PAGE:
Flow cytometric studies have shown decrease in total lymphocyte, CD4+ T cell, CD8+ T cell, B cell, and natural killer cell counts.[18] This absolute and functional lymphopenia occurs through direct cytopathic effects or apoptosis. A subsequent dysregulated interferon production along with antibody-dependent enhancement (ADE) elicits an exaggerated macrophage and neutrophilic response and their cytokine/chemokine release, particularly interleukin (IL)-6. The ADE is triggered by neutralizing and nonneutralizing antibodies. CD32a expressed on the surfaces of monocytes and macrophages plays the central role. Once aggregated by several IgG molecules, CD32a transduces its signal through the associated immunoreceptor tyrosine-based activation motif. A pro-inflammatory feedback loop is established and unchecked inflammatory reaction reigns, producing proteases and reactive oxygen species. This may finally result in hyperinflammation and the so-called cytokine storm, i.e., macrophage activation syndrome or secondary hemophagocytic lymphohistiocytosis in some patients, leading to multiorgan failure, the third phase of the infection.[18] The flowchart [Figure 1] briefly summarizes the events that take place when the novel SARS-CoV-2 virus infects cells and alters host immune response.
Figure 1: Flow diagram showing the mechanisms of immune-mediated damage in COVID-19 (DAMPS: Damage-associated molecular patterns; ADE: Antibody-dependent enhancement)

Click here to view



   Pathological Findings Top


Although lungs are the seat of significant morbidity and mortality, the evolution of COVID-19 has depicted multiorgan dysfunction and the best answer to this is a complete autopsy.[19] High rate of transmission, shortage of health-care personnel, biosafety concerns, and an elaborate autopsy suite setup are some of the major deterrents,[19],[20] and hence only limited clinical autopsy data is available in the literature. [Table 1] outlines the organ findings at autopsy (≥5 patients' study taken into consideration) in the COVID infection.[21],[22],[23],[24],[25],[26],[27],[28],[29],[30],[31],[32]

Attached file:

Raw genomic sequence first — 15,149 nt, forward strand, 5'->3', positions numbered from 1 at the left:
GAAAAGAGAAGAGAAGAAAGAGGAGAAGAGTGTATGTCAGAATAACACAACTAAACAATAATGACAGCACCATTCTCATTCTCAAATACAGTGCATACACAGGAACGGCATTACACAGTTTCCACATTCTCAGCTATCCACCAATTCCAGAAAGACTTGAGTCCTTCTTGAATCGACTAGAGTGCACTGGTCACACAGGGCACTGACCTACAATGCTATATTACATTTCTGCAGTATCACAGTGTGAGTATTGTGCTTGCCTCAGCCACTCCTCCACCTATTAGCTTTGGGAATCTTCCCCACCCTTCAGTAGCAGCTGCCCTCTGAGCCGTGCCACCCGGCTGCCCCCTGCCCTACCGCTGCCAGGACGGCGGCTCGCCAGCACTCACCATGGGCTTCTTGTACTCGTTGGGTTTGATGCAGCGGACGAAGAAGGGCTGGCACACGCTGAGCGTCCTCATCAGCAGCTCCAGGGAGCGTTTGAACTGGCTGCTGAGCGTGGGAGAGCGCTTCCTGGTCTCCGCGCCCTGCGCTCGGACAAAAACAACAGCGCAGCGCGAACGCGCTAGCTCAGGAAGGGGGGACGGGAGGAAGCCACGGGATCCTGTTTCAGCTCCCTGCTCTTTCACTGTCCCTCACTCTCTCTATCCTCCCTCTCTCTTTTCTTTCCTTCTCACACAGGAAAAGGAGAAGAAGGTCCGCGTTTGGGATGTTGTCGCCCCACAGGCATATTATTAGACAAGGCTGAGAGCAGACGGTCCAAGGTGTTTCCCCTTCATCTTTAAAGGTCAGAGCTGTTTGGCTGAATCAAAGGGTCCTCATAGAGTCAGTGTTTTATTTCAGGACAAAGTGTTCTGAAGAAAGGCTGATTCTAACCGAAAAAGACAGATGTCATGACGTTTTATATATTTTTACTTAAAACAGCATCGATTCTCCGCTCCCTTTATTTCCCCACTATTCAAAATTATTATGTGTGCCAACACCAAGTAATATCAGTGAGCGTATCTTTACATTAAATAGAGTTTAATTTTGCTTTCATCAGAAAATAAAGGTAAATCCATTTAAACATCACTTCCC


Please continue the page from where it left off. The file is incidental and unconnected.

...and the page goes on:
Table 1: Coronavirus disease 2019 autopsy findings

Click here to view


Pulmonary pathology

On gross examination, the lungs are heavy, firm, and severely congested with patchy to diffuse firm areas. In majority of the patients, the prominent histologic finding is diffuse alveolar damage (DAD),[21],[22],[23],[24],[25],[26],[28],[29],[30],[31],[32] showing severe capillary congestion accompanied by eosinophilic hyaline membranes along alveolar ducts and marked reactive Type II pneumocyte hyperplasia with some syncytial/multinucleate cells, representing the exudative phase.[26] On immunohistochemistry, these syncytial cells have been shown to be positive for Thyroid transcription factor -1, thus confirming these to be pneumocytes. Desquamated Type 2 pneumocytes within the alveolar spaces showing viral cytopathic effects consisting of cytomegaly, and enlarged nuclei with bright eosinophilic nucleoli, have been demonstrated.[23] However, as in other studies, no obvious intranuclear or intracytoplasmic viral inclusions were identified in their cases. Some cases with prolonged respiratory symptoms have shown organizing phase of DAD. Very often, the DAD is accompanied by thrombotic microangiopathy,[21],[25],[26],[29] which is consistent with complement-mediated microvascular injury. In addition, endothelialitis and a novel finding of intussusceptive angiogenesis have also been identified by Ackermann et al.[21] Some studies have reported the interstitial lymphocytic pneumonitis [21],[26] and on immunophenotyping, this lymphocytic infiltrate is composed of a mixture of CD4+ and CD8+ lymphocytes. Other lung pathologies that have been described include pulmonary edema and alveolar hemorrhage. Furthermore, central or peripheral pulmonary thrombi or thrombo-emboli observed in many COVID-19 patients can represent a histological correlate of coagulopathies occurring in this infection.[25],[31] Focal and diffuse bronchopneumonia has been observed as a result of bacterial superinfection, which is common in viral pneumonias.